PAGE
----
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I'm looking to create a 2D "spotlight" effect that allows a spotlight on multiple entities. I.e., as if several sprites were holding torches. For a single entity (one spotlight), I use a technique where I overlay a gradient sprite and have the centerpoint chase that entity. This technique works fine for a single spotlight. Here's a screenshot to illustrate what I'm talking about:

Single Spotlight - Works

Spotlight Effect with one spotlight

The problem I run into is that this technique does not extend to multiple entities. If I overlay another spotlight image I run into several problems. Here's a simulated screenshot:

Multiple Spotlights = Problems

Spotlight Effect with two spotlights

The most obvious problem is the visible corners. This could be solved by making the spotlight image gigantic to cover the whole level, but that doesn't feel right. The second and more intractable problem is that I'm effectively multiplying the darkness with this technique. So each sprite added has the effect of darkening everybody else. Clearly I'm approaching this problem incorrectly.

Any ideas?


Continuing Efforts

There's been some discussion of blending options in the comments. Here's my current thinking. In my single spotlight example above, I use an image file that looks something like this: (I've replaced the transparency with the color green to make it easier to illustrate)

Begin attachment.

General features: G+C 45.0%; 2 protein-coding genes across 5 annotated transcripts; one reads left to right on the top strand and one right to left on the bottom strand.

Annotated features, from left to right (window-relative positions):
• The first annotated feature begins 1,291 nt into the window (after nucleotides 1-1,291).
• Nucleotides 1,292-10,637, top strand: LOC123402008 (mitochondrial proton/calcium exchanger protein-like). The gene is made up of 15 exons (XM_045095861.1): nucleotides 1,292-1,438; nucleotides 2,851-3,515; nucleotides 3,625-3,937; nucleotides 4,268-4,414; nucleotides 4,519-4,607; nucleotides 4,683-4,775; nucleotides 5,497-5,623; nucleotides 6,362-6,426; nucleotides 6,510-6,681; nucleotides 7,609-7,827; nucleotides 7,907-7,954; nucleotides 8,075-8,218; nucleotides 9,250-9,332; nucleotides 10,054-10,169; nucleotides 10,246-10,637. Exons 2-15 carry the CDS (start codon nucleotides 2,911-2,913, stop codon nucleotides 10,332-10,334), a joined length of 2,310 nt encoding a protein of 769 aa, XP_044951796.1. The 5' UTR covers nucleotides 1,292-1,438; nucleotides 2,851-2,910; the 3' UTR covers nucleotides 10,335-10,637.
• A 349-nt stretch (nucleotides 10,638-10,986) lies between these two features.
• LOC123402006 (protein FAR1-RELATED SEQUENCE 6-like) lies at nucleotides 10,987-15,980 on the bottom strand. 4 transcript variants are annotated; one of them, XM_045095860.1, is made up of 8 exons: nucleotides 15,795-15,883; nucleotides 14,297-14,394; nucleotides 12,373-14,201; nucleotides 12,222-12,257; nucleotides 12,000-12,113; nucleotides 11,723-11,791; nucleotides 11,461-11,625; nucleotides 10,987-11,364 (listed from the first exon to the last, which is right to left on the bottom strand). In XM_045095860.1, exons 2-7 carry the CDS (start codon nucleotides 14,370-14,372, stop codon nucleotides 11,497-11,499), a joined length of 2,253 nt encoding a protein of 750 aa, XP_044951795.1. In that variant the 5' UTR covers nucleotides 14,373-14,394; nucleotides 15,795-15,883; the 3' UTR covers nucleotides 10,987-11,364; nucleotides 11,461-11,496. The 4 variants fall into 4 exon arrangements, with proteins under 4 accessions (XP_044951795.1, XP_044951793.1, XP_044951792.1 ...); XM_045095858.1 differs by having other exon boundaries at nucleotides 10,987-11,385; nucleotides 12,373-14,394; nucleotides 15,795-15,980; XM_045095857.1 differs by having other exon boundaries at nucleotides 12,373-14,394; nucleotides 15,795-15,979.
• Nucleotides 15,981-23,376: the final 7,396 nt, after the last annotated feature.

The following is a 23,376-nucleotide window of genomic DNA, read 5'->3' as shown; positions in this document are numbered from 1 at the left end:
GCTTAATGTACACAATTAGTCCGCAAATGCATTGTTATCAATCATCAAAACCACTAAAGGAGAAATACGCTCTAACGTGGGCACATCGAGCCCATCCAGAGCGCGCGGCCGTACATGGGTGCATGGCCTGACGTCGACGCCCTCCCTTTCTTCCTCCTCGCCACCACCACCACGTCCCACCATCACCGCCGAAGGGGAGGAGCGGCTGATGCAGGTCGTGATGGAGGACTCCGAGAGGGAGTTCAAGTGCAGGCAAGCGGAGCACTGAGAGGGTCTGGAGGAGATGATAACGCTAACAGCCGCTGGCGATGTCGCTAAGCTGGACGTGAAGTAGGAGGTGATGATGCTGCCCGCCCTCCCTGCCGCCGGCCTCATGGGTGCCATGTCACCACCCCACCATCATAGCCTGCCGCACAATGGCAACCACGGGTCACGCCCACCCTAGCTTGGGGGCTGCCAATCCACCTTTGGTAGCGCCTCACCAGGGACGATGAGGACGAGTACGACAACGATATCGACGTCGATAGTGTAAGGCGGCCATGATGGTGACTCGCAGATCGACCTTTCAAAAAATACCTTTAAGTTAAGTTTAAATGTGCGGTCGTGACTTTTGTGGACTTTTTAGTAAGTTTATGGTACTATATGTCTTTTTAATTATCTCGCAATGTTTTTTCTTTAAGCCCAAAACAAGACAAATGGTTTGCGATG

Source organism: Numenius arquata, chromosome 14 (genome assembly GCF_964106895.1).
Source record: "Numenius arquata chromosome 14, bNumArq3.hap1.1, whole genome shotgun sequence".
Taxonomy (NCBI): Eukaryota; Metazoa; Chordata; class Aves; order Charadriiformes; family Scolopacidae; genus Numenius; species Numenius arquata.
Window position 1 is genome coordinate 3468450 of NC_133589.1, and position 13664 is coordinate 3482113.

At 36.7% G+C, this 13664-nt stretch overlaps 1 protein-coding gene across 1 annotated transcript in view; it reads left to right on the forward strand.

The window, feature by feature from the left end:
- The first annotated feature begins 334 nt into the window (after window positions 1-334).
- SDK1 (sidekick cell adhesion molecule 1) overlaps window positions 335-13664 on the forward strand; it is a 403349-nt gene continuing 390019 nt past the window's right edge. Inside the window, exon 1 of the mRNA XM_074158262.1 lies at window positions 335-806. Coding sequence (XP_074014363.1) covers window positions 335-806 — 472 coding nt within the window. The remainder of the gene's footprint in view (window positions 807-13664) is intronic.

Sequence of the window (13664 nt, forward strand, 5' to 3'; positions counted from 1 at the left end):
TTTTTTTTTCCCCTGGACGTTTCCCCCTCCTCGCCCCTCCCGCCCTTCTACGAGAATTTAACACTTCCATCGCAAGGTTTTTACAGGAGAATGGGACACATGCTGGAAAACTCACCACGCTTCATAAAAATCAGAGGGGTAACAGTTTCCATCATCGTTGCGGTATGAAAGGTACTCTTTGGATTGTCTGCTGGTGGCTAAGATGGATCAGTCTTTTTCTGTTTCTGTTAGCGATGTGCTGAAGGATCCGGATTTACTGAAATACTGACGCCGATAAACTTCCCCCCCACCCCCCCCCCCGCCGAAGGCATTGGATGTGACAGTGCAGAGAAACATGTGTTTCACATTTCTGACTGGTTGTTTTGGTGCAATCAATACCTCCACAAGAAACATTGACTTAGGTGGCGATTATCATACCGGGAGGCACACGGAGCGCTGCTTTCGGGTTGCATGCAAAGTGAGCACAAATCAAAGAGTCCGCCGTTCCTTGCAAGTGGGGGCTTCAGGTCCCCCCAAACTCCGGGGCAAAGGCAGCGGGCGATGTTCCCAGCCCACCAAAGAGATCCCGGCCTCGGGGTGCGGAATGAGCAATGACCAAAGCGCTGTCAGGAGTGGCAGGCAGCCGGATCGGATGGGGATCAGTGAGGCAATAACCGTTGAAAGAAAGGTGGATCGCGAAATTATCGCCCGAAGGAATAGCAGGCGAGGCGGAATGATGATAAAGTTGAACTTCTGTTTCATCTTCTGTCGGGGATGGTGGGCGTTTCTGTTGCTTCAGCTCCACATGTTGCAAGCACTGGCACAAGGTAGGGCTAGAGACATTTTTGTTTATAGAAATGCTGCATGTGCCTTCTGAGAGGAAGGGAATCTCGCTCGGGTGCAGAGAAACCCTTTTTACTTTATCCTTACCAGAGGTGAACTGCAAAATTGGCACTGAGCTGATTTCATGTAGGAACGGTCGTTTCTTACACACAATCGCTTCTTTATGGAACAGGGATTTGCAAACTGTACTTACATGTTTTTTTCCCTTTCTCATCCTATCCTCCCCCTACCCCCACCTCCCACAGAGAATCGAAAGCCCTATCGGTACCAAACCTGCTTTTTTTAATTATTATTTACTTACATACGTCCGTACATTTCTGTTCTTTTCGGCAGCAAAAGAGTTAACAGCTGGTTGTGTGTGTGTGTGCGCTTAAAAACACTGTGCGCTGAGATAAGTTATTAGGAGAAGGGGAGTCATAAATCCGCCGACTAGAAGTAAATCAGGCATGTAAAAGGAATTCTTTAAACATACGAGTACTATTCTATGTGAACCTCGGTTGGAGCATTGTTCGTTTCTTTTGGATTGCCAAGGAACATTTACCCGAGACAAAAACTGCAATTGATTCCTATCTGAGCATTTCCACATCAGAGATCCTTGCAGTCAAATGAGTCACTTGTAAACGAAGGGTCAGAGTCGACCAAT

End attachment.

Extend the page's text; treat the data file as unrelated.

Transparency Approach

As discussed above, the problem is that alpha blending this image with another image is not going to produce the desired effect. Instead it will produce this:

Overlaying two transparency circles

That doesn't strike me as a blending options issue. The problem, it seems to me, is that that sort of image has the transparency mask and image (a black square) built in, when they should be separated.

So instead of a black image with a cut-out transparency built-in, I ought to be using transparency masks that are utilized at run time against the black square. When doing that, I still can't use a traditional white and black transparency mask or it'll run into the same problem. Here's an example, this time the white and black represent white and black:

Transparency Mask

The solution, it seems, would be to apply a transparency mask that itself utilizes transparency. Something like this: (green = transparent)

Transparency Mask with Transparency

That way, multiple transparency masks could be alpha blended together and THEN used as a transparency mask against the black square. Here's an example of two of the transparency masks alpha blended together:

Two Transparency Masks with Transparency

Anyway, that's the approach I'm working on implementing. I'll post results if this works. What I don't know (at present) is if I can use a transparency mask that itself has transparency.

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Thinking about it, it seems like I should be moving transparency masks around and applying them to a big black texture. No idea how that would be done though. –  Cameron Fredman Feb 4 '13 at 19:58
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Not sure how you're creating or applying your gradients, however this could be a blending issue, where if you use the right blending it will work fine. We'd need more info about the textures. –  dennmat Feb 4 '13 at 21:43